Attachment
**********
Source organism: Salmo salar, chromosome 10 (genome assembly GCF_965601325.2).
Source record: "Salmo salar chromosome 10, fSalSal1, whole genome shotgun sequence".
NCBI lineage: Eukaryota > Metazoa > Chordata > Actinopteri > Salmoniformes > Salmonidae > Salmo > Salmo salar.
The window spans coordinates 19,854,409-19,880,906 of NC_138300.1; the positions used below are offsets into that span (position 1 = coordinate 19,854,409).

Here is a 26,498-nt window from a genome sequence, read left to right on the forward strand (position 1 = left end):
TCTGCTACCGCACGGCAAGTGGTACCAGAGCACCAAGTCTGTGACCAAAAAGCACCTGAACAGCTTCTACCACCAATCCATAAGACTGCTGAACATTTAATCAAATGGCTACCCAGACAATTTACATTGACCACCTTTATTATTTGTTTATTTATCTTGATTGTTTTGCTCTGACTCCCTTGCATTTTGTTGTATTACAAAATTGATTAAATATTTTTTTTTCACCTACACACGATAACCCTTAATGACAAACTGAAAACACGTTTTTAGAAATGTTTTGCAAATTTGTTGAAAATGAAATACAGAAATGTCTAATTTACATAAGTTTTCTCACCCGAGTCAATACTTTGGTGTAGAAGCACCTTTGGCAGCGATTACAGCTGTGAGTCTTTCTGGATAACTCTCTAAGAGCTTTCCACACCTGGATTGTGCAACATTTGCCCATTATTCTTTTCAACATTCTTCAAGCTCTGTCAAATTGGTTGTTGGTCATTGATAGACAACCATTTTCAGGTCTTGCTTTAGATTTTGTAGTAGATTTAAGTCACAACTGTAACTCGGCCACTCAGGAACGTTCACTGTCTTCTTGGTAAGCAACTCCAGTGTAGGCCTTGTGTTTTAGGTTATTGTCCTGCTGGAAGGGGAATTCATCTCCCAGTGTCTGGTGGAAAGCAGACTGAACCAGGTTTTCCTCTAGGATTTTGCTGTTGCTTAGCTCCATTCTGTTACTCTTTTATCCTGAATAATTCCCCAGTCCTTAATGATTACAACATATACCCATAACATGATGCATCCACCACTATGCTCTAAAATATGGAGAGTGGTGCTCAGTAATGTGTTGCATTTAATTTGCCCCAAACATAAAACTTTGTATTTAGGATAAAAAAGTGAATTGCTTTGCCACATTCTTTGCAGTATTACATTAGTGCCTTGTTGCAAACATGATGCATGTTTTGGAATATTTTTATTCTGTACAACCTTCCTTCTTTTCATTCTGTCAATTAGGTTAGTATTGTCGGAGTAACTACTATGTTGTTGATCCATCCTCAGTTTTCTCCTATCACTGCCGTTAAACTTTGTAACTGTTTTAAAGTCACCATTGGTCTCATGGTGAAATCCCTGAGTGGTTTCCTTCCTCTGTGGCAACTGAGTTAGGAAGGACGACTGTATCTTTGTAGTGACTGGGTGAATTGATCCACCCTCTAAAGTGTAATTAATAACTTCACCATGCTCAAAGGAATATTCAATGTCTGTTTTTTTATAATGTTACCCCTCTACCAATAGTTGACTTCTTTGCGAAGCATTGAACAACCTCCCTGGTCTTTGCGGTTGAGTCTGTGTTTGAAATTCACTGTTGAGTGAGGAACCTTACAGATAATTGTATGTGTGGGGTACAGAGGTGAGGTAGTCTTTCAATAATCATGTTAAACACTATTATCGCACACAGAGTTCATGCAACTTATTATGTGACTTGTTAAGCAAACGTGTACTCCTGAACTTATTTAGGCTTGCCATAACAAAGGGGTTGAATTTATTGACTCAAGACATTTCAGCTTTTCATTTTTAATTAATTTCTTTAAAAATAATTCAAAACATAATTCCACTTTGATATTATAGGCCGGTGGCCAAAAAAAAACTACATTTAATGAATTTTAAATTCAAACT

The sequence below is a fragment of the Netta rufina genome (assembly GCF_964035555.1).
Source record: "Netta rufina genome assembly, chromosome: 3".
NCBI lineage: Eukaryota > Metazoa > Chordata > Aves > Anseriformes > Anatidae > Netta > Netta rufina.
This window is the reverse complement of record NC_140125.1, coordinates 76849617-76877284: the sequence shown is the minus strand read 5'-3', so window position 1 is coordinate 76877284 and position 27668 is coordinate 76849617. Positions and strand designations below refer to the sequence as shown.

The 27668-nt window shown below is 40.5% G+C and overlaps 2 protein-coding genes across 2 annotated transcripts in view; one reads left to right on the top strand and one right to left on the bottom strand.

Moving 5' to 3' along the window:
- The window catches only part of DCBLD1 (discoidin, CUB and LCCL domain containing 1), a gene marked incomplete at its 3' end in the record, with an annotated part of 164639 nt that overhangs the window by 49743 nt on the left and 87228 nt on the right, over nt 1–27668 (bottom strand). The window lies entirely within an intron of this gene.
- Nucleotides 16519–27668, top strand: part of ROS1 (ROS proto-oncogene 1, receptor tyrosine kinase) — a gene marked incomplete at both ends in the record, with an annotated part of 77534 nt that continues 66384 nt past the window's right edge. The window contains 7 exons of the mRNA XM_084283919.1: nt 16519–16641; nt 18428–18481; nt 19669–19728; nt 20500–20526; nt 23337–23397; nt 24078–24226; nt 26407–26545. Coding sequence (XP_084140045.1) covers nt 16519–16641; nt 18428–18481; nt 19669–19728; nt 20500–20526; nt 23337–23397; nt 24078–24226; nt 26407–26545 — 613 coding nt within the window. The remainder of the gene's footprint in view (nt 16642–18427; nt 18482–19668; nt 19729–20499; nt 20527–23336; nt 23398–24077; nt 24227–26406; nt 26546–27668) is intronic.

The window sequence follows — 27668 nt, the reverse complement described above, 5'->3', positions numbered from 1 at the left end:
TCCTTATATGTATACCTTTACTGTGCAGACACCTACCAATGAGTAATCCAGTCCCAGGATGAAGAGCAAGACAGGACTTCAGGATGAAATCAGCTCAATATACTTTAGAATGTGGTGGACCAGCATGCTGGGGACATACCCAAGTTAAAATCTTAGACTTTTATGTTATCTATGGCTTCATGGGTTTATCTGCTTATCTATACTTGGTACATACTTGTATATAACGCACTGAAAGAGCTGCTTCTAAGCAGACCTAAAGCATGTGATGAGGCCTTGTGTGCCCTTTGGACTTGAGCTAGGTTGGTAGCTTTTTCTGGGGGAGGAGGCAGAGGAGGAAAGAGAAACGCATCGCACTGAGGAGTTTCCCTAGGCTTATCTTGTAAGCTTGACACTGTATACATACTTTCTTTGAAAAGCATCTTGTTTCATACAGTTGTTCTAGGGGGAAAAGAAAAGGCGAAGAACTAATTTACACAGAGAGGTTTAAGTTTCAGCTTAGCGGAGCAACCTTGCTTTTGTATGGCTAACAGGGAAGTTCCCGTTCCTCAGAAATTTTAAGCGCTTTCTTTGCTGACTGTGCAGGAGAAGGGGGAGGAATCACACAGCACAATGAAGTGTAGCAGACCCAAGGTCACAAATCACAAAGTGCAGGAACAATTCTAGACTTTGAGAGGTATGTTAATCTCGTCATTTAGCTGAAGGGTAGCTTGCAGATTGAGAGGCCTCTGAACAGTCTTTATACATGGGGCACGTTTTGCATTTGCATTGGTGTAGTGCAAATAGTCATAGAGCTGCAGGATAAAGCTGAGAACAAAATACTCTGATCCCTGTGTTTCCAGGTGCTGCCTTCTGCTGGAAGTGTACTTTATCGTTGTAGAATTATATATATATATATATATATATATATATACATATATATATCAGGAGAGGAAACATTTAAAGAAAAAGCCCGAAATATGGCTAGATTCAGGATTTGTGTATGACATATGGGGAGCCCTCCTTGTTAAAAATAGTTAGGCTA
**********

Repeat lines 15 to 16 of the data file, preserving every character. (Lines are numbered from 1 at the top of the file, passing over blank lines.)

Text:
The window sequence follows — 27668 nt, the reverse complement described above, 5'->3', positions numbered from 1 at the left end:
TCCTTATATGTATACCTTTACTGTGCAGACACCTACCAATGAGTAATCCAGTCCCAGGATGAAGAGCAAGACAGGACTTCAGGATGAAATCAGCTCAATATACTTTAGAATGTGGTGGACCAGCATGCTGGGGACATACCCAAGTTAAAATCTTAGACTTTTATGTTATCTATGGCTTCATGGGTTTATCTGCTTATCTATACTTGGTACATACTTGTATATAACGCACTGAAAGAGCTGCTTCTAAGCAGACCTAAAGCATGTGATGAGGCCTTGTGTGCCCTTTGGACTTGAGCTAGGTTGGTAGCTTTTTCTGGGGGAGGAGGCAGAGGAGGAAAGAGAAACGCATCGCACTGAGGAGTTTCCCTAGGCTTATCTTGTAAGCTTGACACTGTATACATACTTTCTTTGAAAAGCATCTTGTTTCATACAGTTGTTCTAGGGGGAAAAGAAAAGGCGAAGAACTAATTTACACAGAGAGGTTTAAGTTTCAGCTTAGCGGAGCAACCTTGCTTTTGTATGGCTAACAGGGAAGTTCCCGTTCCTCAGAAATTTTAAGCGCTTTCTTTGCTGACTGTGCAGGAGAAGGGGGAGGAATCACACAGCACAATGAAGTGTAGCAGACCCAAGGTCACAAATCACAAAGTGCAGGAACAATTCTAGACTTTGAGAGGTATGTTAATCTCGTCATTTAGCTGAAGGGTAGCTTGCAGATTGAGAGGCCTCTGAACAGTCTTTATACATGGGGCACGTTTTGCATTTGCATTGGTGTAGTGCAAATAGTCATAGAGCTGCAGGATAAAGCTGAGAACAAAATACTCTGATCCCTGTGTTTCCAGGTGCTGCCTTCTGCTGGAAGTGTACTTTATCGTTGTAGAATTATATATATATATATATATATATATATATACATATATATATCAGGAGAGGAAACATTTAAAGAAAAAGCCCGAAATATGGCTAGATTCAGGATTTGTGTATGACATATGGGGAGCCCTCCTTGTTAAAAATAGTTAGGCTA